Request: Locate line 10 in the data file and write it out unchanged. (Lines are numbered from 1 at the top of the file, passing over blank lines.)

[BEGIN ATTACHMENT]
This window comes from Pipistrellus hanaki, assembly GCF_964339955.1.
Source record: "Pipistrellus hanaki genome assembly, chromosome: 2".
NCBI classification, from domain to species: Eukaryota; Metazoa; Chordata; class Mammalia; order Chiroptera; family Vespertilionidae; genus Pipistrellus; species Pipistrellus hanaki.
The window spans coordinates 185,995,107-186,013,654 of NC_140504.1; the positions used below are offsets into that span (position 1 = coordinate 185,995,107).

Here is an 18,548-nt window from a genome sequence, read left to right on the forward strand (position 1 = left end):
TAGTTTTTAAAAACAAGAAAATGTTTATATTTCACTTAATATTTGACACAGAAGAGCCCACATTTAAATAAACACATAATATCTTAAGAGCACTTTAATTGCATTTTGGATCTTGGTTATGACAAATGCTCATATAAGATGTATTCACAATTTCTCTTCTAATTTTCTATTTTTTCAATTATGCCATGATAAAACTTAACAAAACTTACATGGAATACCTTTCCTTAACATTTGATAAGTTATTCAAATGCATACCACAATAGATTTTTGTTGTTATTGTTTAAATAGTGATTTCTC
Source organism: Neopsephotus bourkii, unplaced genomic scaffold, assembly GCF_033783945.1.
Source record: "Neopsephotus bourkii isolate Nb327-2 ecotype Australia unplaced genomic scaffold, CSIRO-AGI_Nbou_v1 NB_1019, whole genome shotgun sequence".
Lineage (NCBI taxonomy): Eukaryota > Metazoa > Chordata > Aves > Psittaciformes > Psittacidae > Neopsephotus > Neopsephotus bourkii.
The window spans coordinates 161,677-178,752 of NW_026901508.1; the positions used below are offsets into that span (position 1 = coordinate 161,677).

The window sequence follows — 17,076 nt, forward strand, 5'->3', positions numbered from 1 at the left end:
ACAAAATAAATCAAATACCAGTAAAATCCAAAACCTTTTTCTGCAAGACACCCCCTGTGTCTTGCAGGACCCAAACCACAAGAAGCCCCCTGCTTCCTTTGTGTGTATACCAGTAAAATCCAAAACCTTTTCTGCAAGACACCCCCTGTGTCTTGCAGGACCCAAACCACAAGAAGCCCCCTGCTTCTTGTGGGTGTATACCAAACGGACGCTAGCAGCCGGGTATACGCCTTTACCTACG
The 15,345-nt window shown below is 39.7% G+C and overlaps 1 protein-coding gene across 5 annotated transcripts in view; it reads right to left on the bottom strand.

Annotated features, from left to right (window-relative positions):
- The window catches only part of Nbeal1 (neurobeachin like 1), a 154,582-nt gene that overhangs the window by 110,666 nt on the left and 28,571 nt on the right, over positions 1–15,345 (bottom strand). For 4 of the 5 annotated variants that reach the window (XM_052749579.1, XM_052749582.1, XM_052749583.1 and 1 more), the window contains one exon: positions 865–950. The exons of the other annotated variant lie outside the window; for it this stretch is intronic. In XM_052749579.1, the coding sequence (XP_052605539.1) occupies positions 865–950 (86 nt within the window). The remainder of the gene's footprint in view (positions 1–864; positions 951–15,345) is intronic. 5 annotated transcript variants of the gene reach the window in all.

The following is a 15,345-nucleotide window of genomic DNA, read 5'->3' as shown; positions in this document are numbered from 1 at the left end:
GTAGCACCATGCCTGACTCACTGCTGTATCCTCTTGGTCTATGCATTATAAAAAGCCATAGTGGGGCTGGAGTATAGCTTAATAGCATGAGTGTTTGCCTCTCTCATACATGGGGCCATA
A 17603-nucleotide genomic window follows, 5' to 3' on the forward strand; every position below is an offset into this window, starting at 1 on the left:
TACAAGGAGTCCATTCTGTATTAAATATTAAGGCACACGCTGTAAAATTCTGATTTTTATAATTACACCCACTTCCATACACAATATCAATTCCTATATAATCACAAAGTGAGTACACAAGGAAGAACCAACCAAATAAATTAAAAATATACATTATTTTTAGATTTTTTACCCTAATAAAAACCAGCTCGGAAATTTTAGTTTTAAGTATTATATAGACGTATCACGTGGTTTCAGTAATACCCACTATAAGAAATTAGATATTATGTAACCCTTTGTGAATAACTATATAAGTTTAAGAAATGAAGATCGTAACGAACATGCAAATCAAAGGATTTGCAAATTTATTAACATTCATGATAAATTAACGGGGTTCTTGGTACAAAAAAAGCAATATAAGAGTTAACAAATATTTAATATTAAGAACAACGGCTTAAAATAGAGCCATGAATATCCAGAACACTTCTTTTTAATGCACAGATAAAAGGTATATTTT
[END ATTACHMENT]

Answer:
The window spans coordinates 161,677-178,752 of NW_026901508.1; the positions used below are offsets into that span (position 1 = coordinate 161,677).